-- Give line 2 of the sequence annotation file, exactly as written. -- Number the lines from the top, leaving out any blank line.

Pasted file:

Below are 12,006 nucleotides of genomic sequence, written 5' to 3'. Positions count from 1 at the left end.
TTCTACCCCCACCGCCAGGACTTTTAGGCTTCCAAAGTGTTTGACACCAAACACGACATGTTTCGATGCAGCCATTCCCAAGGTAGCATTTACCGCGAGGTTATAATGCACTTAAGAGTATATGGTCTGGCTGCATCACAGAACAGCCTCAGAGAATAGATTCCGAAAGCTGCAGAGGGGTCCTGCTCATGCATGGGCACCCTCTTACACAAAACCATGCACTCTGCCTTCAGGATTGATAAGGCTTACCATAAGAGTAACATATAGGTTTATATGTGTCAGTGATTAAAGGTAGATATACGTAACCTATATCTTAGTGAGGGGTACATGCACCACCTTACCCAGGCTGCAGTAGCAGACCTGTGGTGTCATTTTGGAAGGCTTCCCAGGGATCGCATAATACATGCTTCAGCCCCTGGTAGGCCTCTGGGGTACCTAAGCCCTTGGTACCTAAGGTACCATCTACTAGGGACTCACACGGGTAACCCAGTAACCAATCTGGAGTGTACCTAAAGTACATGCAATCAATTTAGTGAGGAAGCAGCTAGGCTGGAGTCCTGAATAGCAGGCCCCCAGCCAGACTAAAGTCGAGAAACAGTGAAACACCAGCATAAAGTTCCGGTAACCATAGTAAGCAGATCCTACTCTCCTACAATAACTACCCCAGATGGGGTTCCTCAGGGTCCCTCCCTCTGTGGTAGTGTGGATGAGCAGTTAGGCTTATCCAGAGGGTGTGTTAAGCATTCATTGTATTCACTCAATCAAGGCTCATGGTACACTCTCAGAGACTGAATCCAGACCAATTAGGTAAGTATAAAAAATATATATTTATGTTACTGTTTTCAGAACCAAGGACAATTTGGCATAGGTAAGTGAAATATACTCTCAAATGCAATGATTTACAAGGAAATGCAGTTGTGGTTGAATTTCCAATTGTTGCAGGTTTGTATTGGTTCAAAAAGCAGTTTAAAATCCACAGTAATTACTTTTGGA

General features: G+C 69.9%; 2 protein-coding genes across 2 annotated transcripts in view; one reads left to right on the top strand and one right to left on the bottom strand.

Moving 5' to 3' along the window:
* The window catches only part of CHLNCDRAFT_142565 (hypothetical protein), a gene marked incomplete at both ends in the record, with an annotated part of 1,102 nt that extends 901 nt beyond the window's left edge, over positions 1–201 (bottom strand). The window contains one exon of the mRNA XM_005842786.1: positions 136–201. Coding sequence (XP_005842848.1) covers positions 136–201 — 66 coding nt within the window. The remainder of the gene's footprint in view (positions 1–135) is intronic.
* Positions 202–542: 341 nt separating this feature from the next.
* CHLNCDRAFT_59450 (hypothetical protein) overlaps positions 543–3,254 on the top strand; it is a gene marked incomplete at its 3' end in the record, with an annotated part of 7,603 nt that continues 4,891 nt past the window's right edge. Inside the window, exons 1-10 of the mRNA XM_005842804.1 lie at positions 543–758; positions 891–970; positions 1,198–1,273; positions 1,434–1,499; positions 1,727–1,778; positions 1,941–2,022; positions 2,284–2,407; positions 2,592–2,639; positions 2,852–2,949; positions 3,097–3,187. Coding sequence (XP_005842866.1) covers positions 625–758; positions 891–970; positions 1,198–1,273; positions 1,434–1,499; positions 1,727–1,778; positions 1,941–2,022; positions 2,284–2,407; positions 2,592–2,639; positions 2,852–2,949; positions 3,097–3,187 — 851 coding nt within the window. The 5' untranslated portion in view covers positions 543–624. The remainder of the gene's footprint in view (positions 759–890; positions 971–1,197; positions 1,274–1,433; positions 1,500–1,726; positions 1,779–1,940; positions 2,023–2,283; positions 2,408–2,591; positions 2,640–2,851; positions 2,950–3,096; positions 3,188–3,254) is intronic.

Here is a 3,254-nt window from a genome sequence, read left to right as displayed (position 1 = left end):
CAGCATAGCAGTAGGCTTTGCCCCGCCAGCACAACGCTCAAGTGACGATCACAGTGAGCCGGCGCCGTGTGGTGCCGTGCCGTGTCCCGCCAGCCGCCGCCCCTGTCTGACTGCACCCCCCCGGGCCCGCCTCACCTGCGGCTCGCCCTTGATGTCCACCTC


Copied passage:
TTCTACCCCCACCGCCAGGACTTTTAGGCTTCCAAAGTGTTTGACACCAAACACGACATGTTTCGATGCAGCCATTCCCAAGGTAGCATTTACCGCGAGGTTATAATGCACTTAAGAGTATATGGTCTGGCTGCATCACAGAACAGCCTCAGAGAATAGATTCCGAAAGCTGCAGAGGGGTCCTGCTCATGCATGGGCACCCTCTTACACAAAACCATGCACTCTGCCTTCAGGATTGATAAGGCTTACCATAAGAGTAACATATAGGTTTATATGTGTCAGTGATTAAAGGTAGATATACGTAACCTATATCTTAGTGAGGGGTACATGCACCACCTTACCCAGGCTGCAGTAGCAGACCTGTGGTGTCATTTTGGAAGGCTTCCCAGGGATCGCATAATACATGCTTCAGCCCCTGGTAGGCCTCTGGGGTACCTAAGCCCTTGGTACCTAAGGTACCATCTACTAGGGACTCACACGGGTAACCCAGTAACCAATCTGGAGTGTACCTAAAGTACATGCAATCAATTTAGTGAGGAAGCAGCTAGGCTGGAGTCCTGAATAGCAGGCCCCCAGCCAGACTAAAGTCGAGAAACAGTGAAACACCAGCATAAAGTTCCGGTAACCATAGTAAGCAGATCCTACTCTCCTACAATAACTACCCCAGATGGGGTTCCTCAGGGTCCCTCCCTCTGTGGTAGTGTGGATGAGCAGTTAGGCTTATCCAGAGGGTGTGTTAAGCATTCATTGTATTCACTCAATCAAGGCTCATGGTACACTCTCAGAGACTGAATCCAGACCAATTAGGTAAGTATAAAAAATATATATTTATGTTACTGTTTTCAGAACCAAGGACAATTTGGCATAGGTAAGTGAAATATACTCTCAAATGCAATGATTTACAAGGAAATGCAGTTGTGGTTGAATTTCCAATTGTTGCAGGTTTGTATTGGTTCAAAAAGCAGTTTAAAATCCACAGTAATTACTTTTGGA